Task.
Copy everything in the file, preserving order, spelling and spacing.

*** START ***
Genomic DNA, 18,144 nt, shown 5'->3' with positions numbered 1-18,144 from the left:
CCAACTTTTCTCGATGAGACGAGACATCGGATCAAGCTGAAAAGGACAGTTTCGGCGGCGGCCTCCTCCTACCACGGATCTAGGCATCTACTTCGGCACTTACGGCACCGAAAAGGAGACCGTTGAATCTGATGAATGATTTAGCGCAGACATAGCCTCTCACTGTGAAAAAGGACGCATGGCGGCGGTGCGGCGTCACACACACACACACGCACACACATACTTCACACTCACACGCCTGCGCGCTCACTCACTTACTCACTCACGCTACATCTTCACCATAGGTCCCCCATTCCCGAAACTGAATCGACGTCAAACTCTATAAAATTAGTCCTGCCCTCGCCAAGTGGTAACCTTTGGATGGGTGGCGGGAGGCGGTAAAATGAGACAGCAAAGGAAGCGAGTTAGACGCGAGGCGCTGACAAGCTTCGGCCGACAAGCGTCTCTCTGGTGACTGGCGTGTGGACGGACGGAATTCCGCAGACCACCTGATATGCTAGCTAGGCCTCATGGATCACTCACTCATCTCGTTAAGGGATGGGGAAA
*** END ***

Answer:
Genomic DNA, 18,144 nt, shown 5'->3' with positions numbered 1-18,144 from the left:
CCAACTTTTCTCGATGAGACGAGACATCGGATCAAGCTGAAAAGGACAGTTTCGGCGGCGGCCTCCTCCTACCACGGATCTAGGCATCTACTTCGGCACTTACGGCACCGAAAAGGAGACCGTTGAATCTGATGAATGATTTAGCGCAGACATAGCCTCTCACTGTGAAAAAGGACGCATGGCGGCGGTGCGGCGTCACACACACACACACGCACACACATACTTCACACTCACACGCCTGCGCGCTCACTCACTTACTCACTCACGCTACATCTTCACCATAGGTCCCCCATTCCCGAAACTGAATCGACGTCAAACTCTATAAAATTAGTCCTGCCCTCGCCAAGTGGTAACCTTTGGATGGGTGGCGGGAGGCGGTAAAATGAGACAGCAAAGGAAGCGAGTTAGACGCGAGGCGCTGACAAGCTTCGGCCGACAAGCGTCTCTCTGGTGACTGGCGTGTGGACGGACGGAATTCCGCAGACCACCTGATATGCTAGCTAGGCCTCATGGATCACTCACTCATCTCGTTAAGGGATGGGGAAA